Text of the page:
Comfort Inn & Suites
8425 N. Cracker Barrel Rd.
Tucson, AZ 85743-8582
Phone: (520) 579-1099
Fax: (520) 579-6938
A beautiful garden in a serene desert landscape, this retreat has been set up by the non-profit All Creeds Brotherhood for all faiths to come meditate. You can drive out for a quiet walk or rent the sanctuary facilities for private gatherings. Call and ask to speak to Chuck Koestler for details. If you are in a group of 20 people or more, please call him in advance to make arrangements for visiting. Access is free.
After a hot day of sightseeing, cool off at Breakers Water Park at the outskirts of Tucson off Interstate 10. The special attraction here is the wave pool, which is as close to the ocean as it can get in Tucson. Your children will love the giant water slides while you relax at the restaurant or in shaded areas the snack bar. The park is also available for group events. Special rates available for birthday parties and twilight (3pm-6pm) admission.
Casas Church is one place that does not carry the religious works with the same heaviness that generally people tend to thrust upon anything concerned with religion. Apart from the usual Sunday mass, people can enjoy binging on food offered in the food court here. And if you have never been to this place before, do plan your trip, as you are in for a treat—the church serves free meal/dessert and beverages to first-time-visitors. The church also provides facilities for childcare up to fifth grade.
Right in the heart of Oro Valley lies the Cañada del Oro Riverfront Park. This green haven, spreading over 30 acres, offers great calm and quietude in this bustling resort town. There are enough facilities inside the park to allow you and your family to spend the whole day together. There are softball fields, soccer fields, a tennis court, a basketball court, and volleyball courts. Plus the park has three Ramadas, wherein there are picnic tables, so it also makes for an ideal place for a family picnic. The Cañada del Oro Riverfront Park also has an amphitheater where you might be able to catch an event or two, and thus truly experience the cultural scene of the city. For more information, please see the website.
Enjoy horseback riding and goat hugging offered by owners Connie and Al Kazal on their ranch in the rugged foothills of the Tucson Mountains. Bring your children, lots of film and a picnic basket including plenty of bread, (to feed the chickens). But be sure to call ahead for reservations. Take pictures of your kids hugging the horses and feeding the goats. Grandparents are known to enjoy this kind of stuff, too. Visit the gift shop before you leave.
Located on the scenic Gates Pass Road and surrounded by stately saguaros, the International Wildlife Museum invites visitors to take a grand tour of the fauna of the earth. African antelopes share their space with big polar bears here, who despite being taxidermied look very much alive. Apart from stuffed animals, the museum also features wildlife films, dioramas, and interactive computer games. If you are planning on bringing a larger group, discounted group rates are available.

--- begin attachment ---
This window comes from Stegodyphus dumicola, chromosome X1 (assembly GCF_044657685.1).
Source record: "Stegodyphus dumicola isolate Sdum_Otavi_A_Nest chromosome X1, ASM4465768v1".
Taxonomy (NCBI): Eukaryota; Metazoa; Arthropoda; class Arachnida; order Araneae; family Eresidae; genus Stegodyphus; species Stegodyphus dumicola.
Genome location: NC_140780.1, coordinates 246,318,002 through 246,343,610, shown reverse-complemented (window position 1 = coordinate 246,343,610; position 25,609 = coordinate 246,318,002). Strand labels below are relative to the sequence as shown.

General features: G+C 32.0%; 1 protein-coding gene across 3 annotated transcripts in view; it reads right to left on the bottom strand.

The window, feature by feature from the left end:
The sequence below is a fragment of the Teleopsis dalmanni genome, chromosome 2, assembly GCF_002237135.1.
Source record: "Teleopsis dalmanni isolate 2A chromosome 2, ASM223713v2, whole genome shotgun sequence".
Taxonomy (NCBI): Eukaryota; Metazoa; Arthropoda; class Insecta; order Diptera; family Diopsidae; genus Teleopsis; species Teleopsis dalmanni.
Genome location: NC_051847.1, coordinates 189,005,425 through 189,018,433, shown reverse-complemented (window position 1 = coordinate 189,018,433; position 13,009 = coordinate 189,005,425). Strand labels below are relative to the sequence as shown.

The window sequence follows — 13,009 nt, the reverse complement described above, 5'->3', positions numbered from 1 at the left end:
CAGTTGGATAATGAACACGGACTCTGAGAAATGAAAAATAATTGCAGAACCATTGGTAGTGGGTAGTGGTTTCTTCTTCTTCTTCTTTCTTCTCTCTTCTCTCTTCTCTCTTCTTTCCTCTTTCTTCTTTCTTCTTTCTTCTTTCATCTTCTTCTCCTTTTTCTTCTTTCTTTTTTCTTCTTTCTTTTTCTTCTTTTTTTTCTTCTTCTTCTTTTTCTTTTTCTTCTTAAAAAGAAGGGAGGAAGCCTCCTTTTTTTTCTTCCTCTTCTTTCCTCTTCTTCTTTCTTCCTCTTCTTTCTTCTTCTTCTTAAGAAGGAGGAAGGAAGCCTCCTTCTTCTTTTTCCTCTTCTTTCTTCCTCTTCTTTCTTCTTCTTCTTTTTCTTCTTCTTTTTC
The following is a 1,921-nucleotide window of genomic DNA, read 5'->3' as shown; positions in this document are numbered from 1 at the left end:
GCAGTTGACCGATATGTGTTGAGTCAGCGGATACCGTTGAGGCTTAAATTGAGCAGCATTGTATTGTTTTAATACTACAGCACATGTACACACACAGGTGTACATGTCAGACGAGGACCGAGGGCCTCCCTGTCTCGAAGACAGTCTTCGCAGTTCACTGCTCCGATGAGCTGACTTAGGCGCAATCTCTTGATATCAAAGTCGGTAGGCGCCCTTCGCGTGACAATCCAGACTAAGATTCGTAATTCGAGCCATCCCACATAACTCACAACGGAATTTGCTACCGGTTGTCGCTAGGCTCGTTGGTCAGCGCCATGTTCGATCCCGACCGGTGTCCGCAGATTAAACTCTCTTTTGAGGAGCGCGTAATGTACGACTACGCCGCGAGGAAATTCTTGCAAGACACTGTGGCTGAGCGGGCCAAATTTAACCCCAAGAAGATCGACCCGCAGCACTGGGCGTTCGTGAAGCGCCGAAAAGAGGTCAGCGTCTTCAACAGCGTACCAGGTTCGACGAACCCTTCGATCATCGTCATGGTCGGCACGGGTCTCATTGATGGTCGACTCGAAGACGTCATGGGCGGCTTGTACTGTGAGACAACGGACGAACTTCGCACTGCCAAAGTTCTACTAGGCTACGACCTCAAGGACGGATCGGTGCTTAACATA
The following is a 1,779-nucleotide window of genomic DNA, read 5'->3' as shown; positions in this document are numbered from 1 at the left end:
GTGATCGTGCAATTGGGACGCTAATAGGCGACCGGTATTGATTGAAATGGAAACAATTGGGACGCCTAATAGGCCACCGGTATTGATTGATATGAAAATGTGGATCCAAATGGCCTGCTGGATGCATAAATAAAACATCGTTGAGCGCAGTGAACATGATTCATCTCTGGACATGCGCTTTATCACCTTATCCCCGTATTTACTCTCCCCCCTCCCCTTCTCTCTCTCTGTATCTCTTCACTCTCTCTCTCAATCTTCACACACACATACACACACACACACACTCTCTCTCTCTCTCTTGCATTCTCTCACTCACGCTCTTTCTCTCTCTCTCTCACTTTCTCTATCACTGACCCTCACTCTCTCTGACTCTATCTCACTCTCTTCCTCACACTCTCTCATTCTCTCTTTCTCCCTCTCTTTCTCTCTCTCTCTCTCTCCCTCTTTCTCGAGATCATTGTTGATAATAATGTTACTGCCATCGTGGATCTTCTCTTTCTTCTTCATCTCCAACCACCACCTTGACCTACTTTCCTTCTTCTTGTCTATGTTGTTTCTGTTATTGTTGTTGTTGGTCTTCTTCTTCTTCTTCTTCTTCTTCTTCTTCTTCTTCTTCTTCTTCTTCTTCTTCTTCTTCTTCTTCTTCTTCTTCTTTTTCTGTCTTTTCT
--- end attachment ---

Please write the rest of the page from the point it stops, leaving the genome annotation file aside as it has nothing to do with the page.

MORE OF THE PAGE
This is definitely the place to go when the kids get hot and cranky after several hours of sightseeing. The main attraction for the teens and pre-teens is the go-kart ride, while the kiddies are more likely to enjoy the bumper boats. There are two mini golf courses, batting cages, and a huge arcade to keep a family busy and happy for hours. There is no admission fee; charges are for individual rides. Group discounts are available.
This world-famous museum is also a zoo that displays the creatures of the surrounding desert in their natural habitats. Located in the middle of the Sonoran desert about a half an hour drive from Tucson's city center, it also provides breathtaking views of the surrounding mountain ranges. The gift shop has an excellent selection of Sonoran desert souvenirs. This is a must for any visitor staying in Tucson for more than just one day.
For a panoramic view of Tucson and its surrounding mountain ranges, drive uphill west on Speedway Boulevard, which turns into Gates Pass Road. Stop at Gates Pass, at the apex of the road, and enjoy the desert and mountain vistas from the parking lot at the side of the road, particularly at sunset. Be aware that this is a narrow winding road frequently used by bicyclists.
You don't have to drive very far to see the desert wildlife in Tucson. In fact, some coyotes have become quite urbanized here. Greasewood Park is a particularly good spot to view wildlife. Anklam Wash, a natural corridor for coyotes, javelins and other desert critters can be found running right through it. The park doesn't have many other attractions or facilities except some picnic tables and grills, but the abundant desert vegetation is a sight most foreign visitors will appreciate.
This recently opened shopping plaza, named for Josias Joesler, a renowned Swiss-born architect who shaped Tucson architecture from the 1930s to the 1950s, reflects the architect's genius. The buildings are reminiscent of an old Mexican village, combining elements of Southwest-Mexican adobe architecture with tile roofs in the typically eclectic Tucson style. The mix of businesses here is as eclectic as the style, featuring American Indian art galleries, interior design stores, boutiques, a Chinese restaurant, and a bistro. The place is definitely upscale, and still expanding.
Referred to as "Hollywood in the Desert," Old Tucson Studios is the most famous movie studio in the world. Plan to take the entire family and spend an entire day immersed in the "Old West" theme. Take care, you might run into bandits while strolling the streets or witness a bank robbery in progress. More than 350 movies have been filmed in this studio, now home to commercial photography, film and television productions.